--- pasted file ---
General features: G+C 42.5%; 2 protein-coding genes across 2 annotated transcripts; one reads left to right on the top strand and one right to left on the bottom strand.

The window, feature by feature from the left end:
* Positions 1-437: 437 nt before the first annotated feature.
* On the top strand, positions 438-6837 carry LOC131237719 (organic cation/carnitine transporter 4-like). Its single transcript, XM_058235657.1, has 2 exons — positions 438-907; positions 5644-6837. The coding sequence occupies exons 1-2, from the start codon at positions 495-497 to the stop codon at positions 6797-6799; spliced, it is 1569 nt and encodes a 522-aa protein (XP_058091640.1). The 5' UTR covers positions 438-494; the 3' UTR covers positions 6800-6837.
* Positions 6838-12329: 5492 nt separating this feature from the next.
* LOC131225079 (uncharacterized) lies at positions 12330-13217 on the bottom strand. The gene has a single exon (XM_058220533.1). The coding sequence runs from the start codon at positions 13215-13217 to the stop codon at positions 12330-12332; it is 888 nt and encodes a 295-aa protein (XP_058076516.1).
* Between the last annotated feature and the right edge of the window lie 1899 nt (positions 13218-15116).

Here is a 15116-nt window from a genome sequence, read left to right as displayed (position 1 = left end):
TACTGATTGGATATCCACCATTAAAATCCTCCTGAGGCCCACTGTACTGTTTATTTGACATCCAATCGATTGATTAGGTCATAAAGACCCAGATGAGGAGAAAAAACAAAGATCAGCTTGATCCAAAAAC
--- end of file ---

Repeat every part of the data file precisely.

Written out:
General features: G+C 42.5%; 2 protein-coding genes across 2 annotated transcripts; one reads left to right on the top strand and one right to left on the bottom strand.

The window, feature by feature from the left end:
* Positions 1-437: 437 nt before the first annotated feature.
* On the top strand, positions 438-6837 carry LOC131237719 (organic cation/carnitine transporter 4-like). Its single transcript, XM_058235657.1, has 2 exons — positions 438-907; positions 5644-6837. The coding sequence occupies exons 1-2, from the start codon at positions 495-497 to the stop codon at positions 6797-6799; spliced, it is 1569 nt and encodes a 522-aa protein (XP_058091640.1). The 5' UTR covers positions 438-494; the 3' UTR covers positions 6800-6837.
* Positions 6838-12329: 5492 nt separating this feature from the next.
* LOC131225079 (uncharacterized) lies at positions 12330-13217 on the bottom strand. The gene has a single exon (XM_058220533.1). The coding sequence runs from the start codon at positions 13215-13217 to the stop codon at positions 12330-12332; it is 888 nt and encodes a 295-aa protein (XP_058076516.1).
* Between the last annotated feature and the right edge of the window lie 1899 nt (positions 13218-15116).

Here is a 15116-nt window from a genome sequence, read left to right as displayed (position 1 = left end):
TACTGATTGGATATCCACCATTAAAATCCTCCTGAGGCCCACTGTACTGTTTATTTGACATCCAATCGATTGATTAGGTCATAAAGACCCAGATGAGGAGAAAAAACAAAGATCAGCTTGATCCAAAAAC